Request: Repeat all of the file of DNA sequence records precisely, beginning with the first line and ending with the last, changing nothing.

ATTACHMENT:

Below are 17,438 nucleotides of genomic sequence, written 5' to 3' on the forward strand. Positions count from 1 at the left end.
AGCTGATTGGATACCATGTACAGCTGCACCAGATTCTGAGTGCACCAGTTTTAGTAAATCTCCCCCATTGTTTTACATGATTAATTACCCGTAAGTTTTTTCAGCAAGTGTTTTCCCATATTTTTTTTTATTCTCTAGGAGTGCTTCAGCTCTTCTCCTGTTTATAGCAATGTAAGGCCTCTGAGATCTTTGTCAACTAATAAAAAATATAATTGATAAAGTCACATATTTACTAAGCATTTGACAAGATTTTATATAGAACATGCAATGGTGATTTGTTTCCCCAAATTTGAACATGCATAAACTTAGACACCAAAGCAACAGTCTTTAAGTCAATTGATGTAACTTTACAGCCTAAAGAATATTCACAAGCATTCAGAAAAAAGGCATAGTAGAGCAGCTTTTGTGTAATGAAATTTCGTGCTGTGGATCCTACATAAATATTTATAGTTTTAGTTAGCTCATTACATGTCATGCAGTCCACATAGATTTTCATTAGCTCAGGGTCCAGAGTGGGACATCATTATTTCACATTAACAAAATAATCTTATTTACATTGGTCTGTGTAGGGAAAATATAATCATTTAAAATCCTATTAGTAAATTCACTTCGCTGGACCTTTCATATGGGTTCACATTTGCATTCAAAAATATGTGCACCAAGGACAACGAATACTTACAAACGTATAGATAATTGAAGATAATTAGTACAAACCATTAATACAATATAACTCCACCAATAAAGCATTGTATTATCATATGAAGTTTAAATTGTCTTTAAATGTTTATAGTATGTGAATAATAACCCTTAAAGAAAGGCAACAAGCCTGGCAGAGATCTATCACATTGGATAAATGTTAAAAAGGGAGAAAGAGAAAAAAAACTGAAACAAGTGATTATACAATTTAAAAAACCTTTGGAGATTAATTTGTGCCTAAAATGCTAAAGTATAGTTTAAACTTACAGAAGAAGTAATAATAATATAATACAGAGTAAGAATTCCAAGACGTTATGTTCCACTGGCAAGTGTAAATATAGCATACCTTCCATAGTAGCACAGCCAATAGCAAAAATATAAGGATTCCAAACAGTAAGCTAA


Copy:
Below are 17,438 nucleotides of genomic sequence, written 5' to 3' on the forward strand. Positions count from 1 at the left end.
AGCTGATTGGATACCATGTACAGCTGCACCAGATTCTGAGTGCACCAGTTTTAGTAAATCTCCCCCATTGTTTTACATGATTAATTACCCGTAAGTTTTTTCAGCAAGTGTTTTCCCATATTTTTTTTTATTCTCTAGGAGTGCTTCAGCTCTTCTCCTGTTTATAGCAATGTAAGGCCTCTGAGATCTTTGTCAACTAATAAAAAATATAATTGATAAAGTCACATATTTACTAAGCATTTGACAAGATTTTATATAGAACATGCAATGGTGATTTGTTTCCCCAAATTTGAACATGCATAAACTTAGACACCAAAGCAACAGTCTTTAAGTCAATTGATGTAACTTTACAGCCTAAAGAATATTCACAAGCATTCAGAAAAAAGGCATAGTAGAGCAGCTTTTGTGTAATGAAATTTCGTGCTGTGGATCCTACATAAATATTTATAGTTTTAGTTAGCTCATTACATGTCATGCAGTCCACATAGATTTTCATTAGCTCAGGGTCCAGAGTGGGACATCATTATTTCACATTAACAAAATAATCTTATTTACATTGGTCTGTGTAGGGAAAATATAATCATTTAAAATCCTATTAGTAAATTCACTTCGCTGGACCTTTCATATGGGTTCACATTTGCATTCAAAAATATGTGCACCAAGGACAACGAATACTTACAAACGTATAGATAATTGAAGATAATTAGTACAAACCATTAATACAATATAACTCCACCAATAAAGCATTGTATTATCATATGAAGTTTAAATTGTCTTTAAATGTTTATAGTATGTGAATAATAACCCTTAAAGAAAGGCAACAAGCCTGGCAGAGATCTATCACATTGGATAAATGTTAAAAAGGGAGAAAGAGAAAAAAAACTGAAACAAGTGATTATACAATTTAAAAAACCTTTGGAGATTAATTTGTGCCTAAAATGCTAAAGTATAGTTTAAACTTACAGAAGAAGTAATAATAATATAATACAGAGTAAGAATTCCAAGACGTTATGTTCCACTGGCAAGTGTAAATATAGCATACCTTCCATAGTAGCACAGCCAATAGCAAAAATATAAGGATTCCAAACAGTAAGCTAA